Sports Strength

Here’s Why You Should Root for The Houston Astros (Yes, the Astros)

The Houston Astros will forever be a part of Major League Baseball purgatory after cheating during the 2017 season.

LOS ANGELES, CA – NOVEMBER 01: The Houston Astros celebrate defeating the Los Angeles Dodgers 5-1 in game seven to win the 2017 World Series at Dodger Stadium on November 1, 2017 in Los Angeles, California.

The Astros defeated the Los Angeles Dodgers in a seven game series that year, but were slated by the baseball world for the means in which they did so.

Here’s what you need to know about this saga – this ugly, ugly, saga.

Last year, MLB investigators revealed that at the beginning of the 2017 season, the Astros used their video replay review room, an electronic system that every team has, to decode signs that opposing catchers would show their pitchers during at-bats.

Using their center-field camera feed, they were able to identify the meaning behind each sign, for example, one finger down by the catcher would indicate that a fastball is coming a batter, or two fingers down means that a slider is.

This information would get relayed to the Astros dugout during an at-bat, and by way of Houston personnel banging on trash cans, Astros batters would know what pitchers were coming so they could capitalize.

Even though sign-stealing has been part of baseball for years, the use of electronic systems to do so isn’t allowed. There was even a rumor that Jose Altuve was wearing a buzzer on his chest during his walk-off home-run against the Yankees in the 2019 ALCS, but that was never confirmed to be 100% true.

Nonetheless, the trash-banging was proven to be true. That’s why the Astros fired manager A.J Hinch and general manager Jeff Luhnow, and why the MLB took away several of Houston’s draft picks, along with fining the team $5 million dollars.

The aftermath response around the league was one accord, fuck the Astros. The Cincinnati Reds wore creative t-shirts that read “Trash-town”, an on-the-nose play on words with the Astros nickname “H-Town” and their goofy trash-banging routine for getting leverage.

Fans got their boos in once allowed back into the stadiums, and their 2017 World Championship will have an asterisk next to it forever.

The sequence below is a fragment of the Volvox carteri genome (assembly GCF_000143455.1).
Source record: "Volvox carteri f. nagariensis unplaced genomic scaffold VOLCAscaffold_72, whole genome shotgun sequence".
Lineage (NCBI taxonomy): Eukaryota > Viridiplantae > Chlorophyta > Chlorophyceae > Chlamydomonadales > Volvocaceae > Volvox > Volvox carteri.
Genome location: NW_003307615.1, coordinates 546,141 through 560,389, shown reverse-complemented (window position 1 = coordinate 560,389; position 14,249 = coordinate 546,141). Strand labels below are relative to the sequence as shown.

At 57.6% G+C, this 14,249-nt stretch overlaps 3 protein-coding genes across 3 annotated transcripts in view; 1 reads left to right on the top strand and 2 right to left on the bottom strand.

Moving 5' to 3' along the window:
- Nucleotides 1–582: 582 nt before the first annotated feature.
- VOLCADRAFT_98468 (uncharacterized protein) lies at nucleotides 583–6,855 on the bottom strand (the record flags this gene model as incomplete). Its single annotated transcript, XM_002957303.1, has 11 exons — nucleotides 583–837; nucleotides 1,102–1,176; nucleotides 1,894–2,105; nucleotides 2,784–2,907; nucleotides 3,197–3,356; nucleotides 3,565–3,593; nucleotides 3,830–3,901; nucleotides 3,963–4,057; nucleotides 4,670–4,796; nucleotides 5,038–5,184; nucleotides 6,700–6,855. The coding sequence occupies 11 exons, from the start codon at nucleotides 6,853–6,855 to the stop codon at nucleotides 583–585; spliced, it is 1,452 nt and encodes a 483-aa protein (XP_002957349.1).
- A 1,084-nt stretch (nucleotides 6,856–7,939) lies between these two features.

With this being said, as a die-hard Yankees fan, what I’m about to say will upset many people that I hold dear to my heart.

I want the Houston Astros to win the World Series in 2021.

Now, does the mere sight of Carlos Correa give me nausea? Yes. Could I count off my fingers the number of times that I’ve wished ill upon Jose Altuve? Yes. Have the Astros joined the Boston Red Sox in the exclusive club for teams Yankee fans hate the most? Hell yeah.

But guess what? The Yankees don’t matter right now. They’re watching the ALDS like I am, on the couch. I don’t have a second baseball team, and never will. So the Yankees absence from the postseason will always mean one of two things for me. I either will not watch the games, or I will watch as a baseball fan.

Now, whether it is my short attention span for watching Netflix, or my unwillingness to simply fall asleep at a reasonable time, I’ve found myself consistently tuning into the MLB postseason. By law, this puts me in baseball fan mode with the Yankees eliminated.

What are a few necessities for the neutral, unbiased sports fan in America? Drama and storylines. When you think of the choice words that the likes of a Carlos Correa might have for a salty baseball world that just saw his team win a World Series fair and square – that’s drama.

An outside view of the repercussions of outrage from Dodger fans for the next 5 months of the offseason, with the sentiment, “We scolded them for cheating and then practically let the same group of players beat us 4 years later …” Ouch, one helluva a story.